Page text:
How to spend 3 nights on the Isle of Skye

For our full Scottish roadtrip itinerary, take a look at this post.

Out of all the places we visited on our recent trip to Scotland, the Isle of Skye was by far our favourite and the most magical. Joined now to the Scottish mainland by a bridge, the island still feels very separate and different, with its volcanic formation producing epic views and scenery.

Just a warning for anyone wanting to visit the island: Skye held the most concentrated amount of tourists we saw anywhere on our trip, and unless you visit the main attractions at unsociable hours, you are likely to never find yourself alone. There’s even been talk of Skye limiting the amount of tourists that visit the island at one time – make sure you check what the situation is before you travel.

Where to stay

We stayed in the most amazing pod that we found on Airbnb which gave us great views of the countryside and meant that we had a little bit of freedom and independence that you don’t always get in hotels and B&Bs. It had everything we needed for a cosy stay and we loved falling asleep to the sound of the rain or wind. It’s probably the closest I will ever come to camping, by which I mean it’s not like camping at all.

What to see

You really can’t visit the Isle of Skye without seeing the famous Old Man of Storr rock formation that looms over the north east of the island. It really is the most amazing sight – so weird and wild – and it’s by far the most popular tourist attraction with hoards of other people exploring the rocks as well. Get there for sunrise for the place to yourself, and don’t forget that it’s a steep hike up to the rocks themselves. We took a flask of tea and climbed up close by to get some pretty spectacular views on a gorgeous day.

The Fairy Pools is another increasingly busy and popular tourist spot, but boy oh boy is it worth it. Picture crystal-clear pools and waterfalls running below snow-topped mountains and then you’ll have some idea of how wonderful this place is. You have to pay to park at the local car park which was cash only, but the money goes towards protecting and conserving the surrounding area.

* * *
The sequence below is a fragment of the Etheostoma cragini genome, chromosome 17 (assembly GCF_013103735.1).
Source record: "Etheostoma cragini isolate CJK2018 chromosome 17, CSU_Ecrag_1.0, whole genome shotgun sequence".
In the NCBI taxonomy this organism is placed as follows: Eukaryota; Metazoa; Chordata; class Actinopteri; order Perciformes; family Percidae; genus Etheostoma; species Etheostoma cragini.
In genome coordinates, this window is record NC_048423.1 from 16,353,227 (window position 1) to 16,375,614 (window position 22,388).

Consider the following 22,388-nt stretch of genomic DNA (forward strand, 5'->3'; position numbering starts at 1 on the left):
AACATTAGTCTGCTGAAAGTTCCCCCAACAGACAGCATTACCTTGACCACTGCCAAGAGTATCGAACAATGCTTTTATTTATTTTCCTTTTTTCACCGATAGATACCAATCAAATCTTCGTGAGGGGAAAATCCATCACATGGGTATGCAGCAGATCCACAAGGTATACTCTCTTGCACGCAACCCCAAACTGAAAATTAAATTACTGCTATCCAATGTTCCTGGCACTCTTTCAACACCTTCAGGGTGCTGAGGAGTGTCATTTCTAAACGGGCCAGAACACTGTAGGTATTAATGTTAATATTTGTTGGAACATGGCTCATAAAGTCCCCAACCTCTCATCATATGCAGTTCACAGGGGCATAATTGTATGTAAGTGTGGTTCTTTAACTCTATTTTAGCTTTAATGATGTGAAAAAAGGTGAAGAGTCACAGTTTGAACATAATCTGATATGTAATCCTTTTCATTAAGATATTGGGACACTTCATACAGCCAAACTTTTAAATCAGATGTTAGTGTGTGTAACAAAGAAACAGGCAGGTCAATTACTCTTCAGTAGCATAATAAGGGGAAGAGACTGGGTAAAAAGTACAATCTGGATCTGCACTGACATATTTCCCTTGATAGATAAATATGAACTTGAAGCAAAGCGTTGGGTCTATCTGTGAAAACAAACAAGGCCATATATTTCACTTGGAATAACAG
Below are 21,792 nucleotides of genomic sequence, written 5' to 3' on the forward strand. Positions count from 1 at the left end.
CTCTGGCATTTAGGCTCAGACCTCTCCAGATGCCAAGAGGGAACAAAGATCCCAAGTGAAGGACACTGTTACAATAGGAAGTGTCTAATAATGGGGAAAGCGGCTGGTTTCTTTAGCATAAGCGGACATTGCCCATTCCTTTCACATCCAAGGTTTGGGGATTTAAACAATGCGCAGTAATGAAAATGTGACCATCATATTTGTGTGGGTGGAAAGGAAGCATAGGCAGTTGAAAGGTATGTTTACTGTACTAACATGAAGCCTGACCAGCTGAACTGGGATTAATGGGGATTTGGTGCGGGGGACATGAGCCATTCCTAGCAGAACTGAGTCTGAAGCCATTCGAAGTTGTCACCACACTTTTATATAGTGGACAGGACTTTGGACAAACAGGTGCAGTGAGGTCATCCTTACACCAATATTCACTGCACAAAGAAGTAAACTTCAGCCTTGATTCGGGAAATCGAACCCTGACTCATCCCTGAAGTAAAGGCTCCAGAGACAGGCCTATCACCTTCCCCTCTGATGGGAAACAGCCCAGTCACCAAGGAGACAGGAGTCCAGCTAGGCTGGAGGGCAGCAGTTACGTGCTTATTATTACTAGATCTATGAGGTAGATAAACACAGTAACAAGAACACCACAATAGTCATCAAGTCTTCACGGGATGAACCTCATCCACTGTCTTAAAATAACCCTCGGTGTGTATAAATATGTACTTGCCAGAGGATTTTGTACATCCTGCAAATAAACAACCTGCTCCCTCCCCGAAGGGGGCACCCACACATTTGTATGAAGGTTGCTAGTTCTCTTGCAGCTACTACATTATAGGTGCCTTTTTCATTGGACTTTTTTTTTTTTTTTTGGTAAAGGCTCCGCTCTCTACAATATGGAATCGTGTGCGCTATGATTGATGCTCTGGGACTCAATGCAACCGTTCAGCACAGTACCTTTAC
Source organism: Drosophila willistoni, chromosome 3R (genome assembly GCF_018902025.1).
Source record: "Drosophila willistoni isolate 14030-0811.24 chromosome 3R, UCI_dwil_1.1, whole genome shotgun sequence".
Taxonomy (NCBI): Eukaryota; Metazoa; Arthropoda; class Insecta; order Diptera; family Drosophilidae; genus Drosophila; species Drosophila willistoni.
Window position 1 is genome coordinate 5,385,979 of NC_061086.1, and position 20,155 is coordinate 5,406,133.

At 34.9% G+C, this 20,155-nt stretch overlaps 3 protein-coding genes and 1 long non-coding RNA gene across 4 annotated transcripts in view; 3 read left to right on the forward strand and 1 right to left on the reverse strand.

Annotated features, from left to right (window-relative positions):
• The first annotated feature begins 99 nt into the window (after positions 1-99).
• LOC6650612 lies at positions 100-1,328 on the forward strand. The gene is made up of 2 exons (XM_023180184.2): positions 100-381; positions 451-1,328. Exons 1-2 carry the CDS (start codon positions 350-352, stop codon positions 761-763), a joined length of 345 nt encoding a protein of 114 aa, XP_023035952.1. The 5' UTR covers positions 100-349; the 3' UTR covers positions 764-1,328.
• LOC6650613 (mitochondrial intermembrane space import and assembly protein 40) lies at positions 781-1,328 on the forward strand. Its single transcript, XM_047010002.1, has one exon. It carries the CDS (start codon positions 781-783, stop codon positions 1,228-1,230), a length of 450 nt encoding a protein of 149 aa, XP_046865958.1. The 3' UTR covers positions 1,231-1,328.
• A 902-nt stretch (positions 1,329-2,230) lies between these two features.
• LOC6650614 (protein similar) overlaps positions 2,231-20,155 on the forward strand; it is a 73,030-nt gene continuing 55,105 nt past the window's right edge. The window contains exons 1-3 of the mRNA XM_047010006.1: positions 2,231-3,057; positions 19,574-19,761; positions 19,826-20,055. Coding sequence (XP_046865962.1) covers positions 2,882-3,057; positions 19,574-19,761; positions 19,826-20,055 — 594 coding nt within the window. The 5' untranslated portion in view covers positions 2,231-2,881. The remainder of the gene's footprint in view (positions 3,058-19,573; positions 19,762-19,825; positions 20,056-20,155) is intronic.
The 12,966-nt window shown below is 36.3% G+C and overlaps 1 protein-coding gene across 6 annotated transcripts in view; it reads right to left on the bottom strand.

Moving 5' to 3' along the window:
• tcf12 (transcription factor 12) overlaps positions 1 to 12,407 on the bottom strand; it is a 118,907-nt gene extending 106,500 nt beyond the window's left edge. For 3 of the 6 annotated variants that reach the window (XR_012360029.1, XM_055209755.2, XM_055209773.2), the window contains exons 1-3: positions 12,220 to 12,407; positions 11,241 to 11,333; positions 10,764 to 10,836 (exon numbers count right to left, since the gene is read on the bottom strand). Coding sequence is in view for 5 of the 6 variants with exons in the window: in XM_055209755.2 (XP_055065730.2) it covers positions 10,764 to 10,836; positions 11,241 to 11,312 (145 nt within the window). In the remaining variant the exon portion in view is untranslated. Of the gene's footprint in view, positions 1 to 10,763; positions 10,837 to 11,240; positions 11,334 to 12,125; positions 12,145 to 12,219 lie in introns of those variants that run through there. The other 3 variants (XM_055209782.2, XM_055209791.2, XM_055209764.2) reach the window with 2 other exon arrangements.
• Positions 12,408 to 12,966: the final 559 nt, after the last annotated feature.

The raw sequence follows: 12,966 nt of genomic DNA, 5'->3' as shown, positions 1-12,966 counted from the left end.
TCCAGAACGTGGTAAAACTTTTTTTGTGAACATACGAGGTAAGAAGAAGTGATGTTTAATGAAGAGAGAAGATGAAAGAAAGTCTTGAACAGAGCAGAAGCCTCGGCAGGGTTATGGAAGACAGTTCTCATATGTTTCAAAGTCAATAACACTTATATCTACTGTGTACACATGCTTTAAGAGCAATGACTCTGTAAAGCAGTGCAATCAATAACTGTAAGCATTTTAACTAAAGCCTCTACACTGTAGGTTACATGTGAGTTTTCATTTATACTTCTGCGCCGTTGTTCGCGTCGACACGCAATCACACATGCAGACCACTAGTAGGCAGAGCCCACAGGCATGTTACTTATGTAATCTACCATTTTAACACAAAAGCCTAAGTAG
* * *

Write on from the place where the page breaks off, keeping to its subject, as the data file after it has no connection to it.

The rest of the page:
What was probably once a hidden gem but is now on everyone’s list, is the wonderfully weird Fairy Glen which is tucked away near the village of Uig. I’d found this place on Pinterest and was so glad that we dropped in. It’s the strangest place – like a miniature fairy village with its small green hills and stone circles. Again, aim for sunset or sunrise for the best views and to avoid the crowds of tourists!

Other things to do in Skye include fish and chips at pretty Portree, Dunvegan Castle and Gardens which we drove past but never stopped at and hiking the Quiraing for the more intrepid of visitors.

Where to eat and drink

I’m not going to lie, we had a lot of microwave meals in our little pod during this part of the trip, purely to save money during a long trip!

If you like whisky, or even if you don’t, a trip to the Talisker Distillery is a must-do during your stay on Skye. It was so interesting to find out how whisky is made – especially the peaty western Scottish whisky – and to learn about the history of the distillery on the island. Plus you’ll get bonus points when you bring back bottles for your Dad, even if you think the whisky tastes like fire when you try it.

There’s a cute coffee shop opposite the distillery in Carbost, and we had a delicious lunch in the quaint old pub down the road – The Old Inn. On one of our drives around the north of the island we stopped at the loveliest hotel – The Flodigarry Hotel – in the middle of nowhere for a much-needed coffee break and walk down to the seafront. To be honest I quite wished we were staying here but alas, our budget did not stretch that far.

Keep an eye out for the rest of my posts in the Scottish roadtrip series – I’ll be creating mini guides for some of the places we visited.

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